Shadow IT has been featured in the headlines for years, often as a massive headache for enterprise IT. Line of business managers swiping credit cards to pay for services outside IT’s watchful eye created a scare in the industry, as did BYOD and the idea that employees would share corporate data through consumer file-sharing applications. At the same time, the use of consumer-grade collaboration and productivity applications in the SMB market has been seen as a benefit, as small companies that cannot afford expensive, enterprise software have gained access to cheap, effective tools.
But the sophistication of SMB IT has grown in recent years, and cybersecurity has become an issue that no organization can ignore. The time has come for SMBs to take shadow IT seriously and address the issue in a way that is inclusive to employees and meets the needs of the business. Here are seven tips from Paessler on how best to address shadow IT.
Addressing Shadow IT
Click through for tips that can help organizations and IT leaders rein in shadow IT, as identified by Paessler.
Put Shadow IT on Your Agenda
It’s difficult to add another item to your agenda when you’re drowning in everyday tasks, but it takes strategic planning to make an impact on shadow IT. While the term is certainly a popular buzzword in technology circles, many non-IT workers are probably unaware of it, and may even be unaware that they are participating in it. Put shadow IT on your agenda, and actively communicate it at all levels of the company.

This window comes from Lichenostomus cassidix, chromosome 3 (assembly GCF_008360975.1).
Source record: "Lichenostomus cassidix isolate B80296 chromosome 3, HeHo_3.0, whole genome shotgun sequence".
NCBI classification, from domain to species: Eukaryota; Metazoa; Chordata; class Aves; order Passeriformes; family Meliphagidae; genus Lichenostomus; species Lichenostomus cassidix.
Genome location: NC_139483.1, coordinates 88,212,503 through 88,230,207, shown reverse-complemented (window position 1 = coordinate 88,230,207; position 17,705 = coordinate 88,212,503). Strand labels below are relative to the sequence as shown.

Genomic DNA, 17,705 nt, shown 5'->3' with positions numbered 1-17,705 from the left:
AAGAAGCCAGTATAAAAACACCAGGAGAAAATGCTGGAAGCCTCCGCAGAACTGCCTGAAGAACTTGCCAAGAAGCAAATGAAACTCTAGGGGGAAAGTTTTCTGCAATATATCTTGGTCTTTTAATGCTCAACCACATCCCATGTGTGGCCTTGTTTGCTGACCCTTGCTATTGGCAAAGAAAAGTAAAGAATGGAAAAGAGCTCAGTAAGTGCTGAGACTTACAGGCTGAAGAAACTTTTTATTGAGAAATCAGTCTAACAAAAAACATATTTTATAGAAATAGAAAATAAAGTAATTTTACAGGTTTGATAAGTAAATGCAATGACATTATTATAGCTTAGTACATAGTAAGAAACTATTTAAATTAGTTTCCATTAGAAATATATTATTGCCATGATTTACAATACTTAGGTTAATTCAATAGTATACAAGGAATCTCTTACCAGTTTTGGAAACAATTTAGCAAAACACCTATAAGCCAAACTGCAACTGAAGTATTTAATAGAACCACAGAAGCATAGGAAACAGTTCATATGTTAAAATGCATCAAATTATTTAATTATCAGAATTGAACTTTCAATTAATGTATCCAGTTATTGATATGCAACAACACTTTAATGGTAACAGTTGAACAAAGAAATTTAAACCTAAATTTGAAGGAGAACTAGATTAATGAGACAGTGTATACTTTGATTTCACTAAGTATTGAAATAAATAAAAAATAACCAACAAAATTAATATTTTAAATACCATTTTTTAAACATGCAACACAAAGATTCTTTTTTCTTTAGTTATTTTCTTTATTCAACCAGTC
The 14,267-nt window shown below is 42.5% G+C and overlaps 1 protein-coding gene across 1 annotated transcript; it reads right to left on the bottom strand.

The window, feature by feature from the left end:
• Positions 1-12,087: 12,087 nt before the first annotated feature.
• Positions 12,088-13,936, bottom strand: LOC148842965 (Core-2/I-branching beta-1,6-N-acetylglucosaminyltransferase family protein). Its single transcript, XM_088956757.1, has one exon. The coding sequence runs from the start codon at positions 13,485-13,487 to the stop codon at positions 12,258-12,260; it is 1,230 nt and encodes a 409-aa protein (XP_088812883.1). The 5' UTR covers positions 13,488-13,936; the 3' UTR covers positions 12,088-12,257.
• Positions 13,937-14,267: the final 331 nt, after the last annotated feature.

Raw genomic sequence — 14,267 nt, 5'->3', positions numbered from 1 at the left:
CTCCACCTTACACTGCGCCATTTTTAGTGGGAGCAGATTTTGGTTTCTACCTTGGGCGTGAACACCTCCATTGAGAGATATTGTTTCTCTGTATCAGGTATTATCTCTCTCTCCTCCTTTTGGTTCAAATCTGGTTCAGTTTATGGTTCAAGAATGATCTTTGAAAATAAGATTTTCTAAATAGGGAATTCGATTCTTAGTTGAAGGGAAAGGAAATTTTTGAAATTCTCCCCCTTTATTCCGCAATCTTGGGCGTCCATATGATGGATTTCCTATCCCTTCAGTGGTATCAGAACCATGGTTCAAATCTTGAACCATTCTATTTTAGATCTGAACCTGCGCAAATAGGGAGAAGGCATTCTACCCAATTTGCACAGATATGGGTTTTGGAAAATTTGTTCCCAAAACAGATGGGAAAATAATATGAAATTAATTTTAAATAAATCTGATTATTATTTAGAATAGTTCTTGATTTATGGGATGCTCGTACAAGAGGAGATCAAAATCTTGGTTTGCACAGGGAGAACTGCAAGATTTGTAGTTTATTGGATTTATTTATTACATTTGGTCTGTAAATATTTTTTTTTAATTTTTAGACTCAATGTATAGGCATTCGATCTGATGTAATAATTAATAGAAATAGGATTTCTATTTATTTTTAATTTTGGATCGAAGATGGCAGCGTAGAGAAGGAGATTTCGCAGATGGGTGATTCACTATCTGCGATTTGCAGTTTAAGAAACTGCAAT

Be Prepared to Engage
Line of business managers understand what it takes to accomplish their goals, and they employ the technology necessary to do so. But, they likely do not think about the impact that has on IT, whether it conforms to existing rules, or whether it creates a security risk. It’s important to create a dialogue with coworkers, understand why they are going outside of traditional IT, and keep management informed on the topic so there is transparency throughout the company.
Create a Set of Guidelines
It’s difficult to follow the rules when you don’t know what they are. Shadow IT often comes into the workplace through new employees, something that can be offset by having firm guidelines in place. These guidelines also serve as a check on employees who have a download-first, ask-permission-later mentality.
When an IT request is made, just saying ‘no’ doesn’t help. If the business side requires a tool to get the job done, and IT doesn’t make anything available, then they will circumvent IT. And it’s likely management would side with business goals over security. To keep everyone happy and safe, it’s best to always offer legitimate alternatives.
Create Internal Test Environments
Is shadow IT especially problematic in a specific department? There is usually a reason for it. The department might be especially driven to innovate. Give them the opportunity to do so by creating internal test environments that let them experiment with new technologies in a way that does not affect IT as a whole.
Accelerate the Decision-Making Processes
Willingness to work with employees and provide alternatives is the first step, but if IT does not move as fast as business needs, they will be left behind.
Stay in Constant Communication
IT should keep in regular contact with employees in all departments and management. Don’t wait until problems are springing up like weeds. Go to the departments regularly and ask them: What bothers you? What should be improved? Maintaining open dialogue and two-way communication helps to solve issues before they become major problems.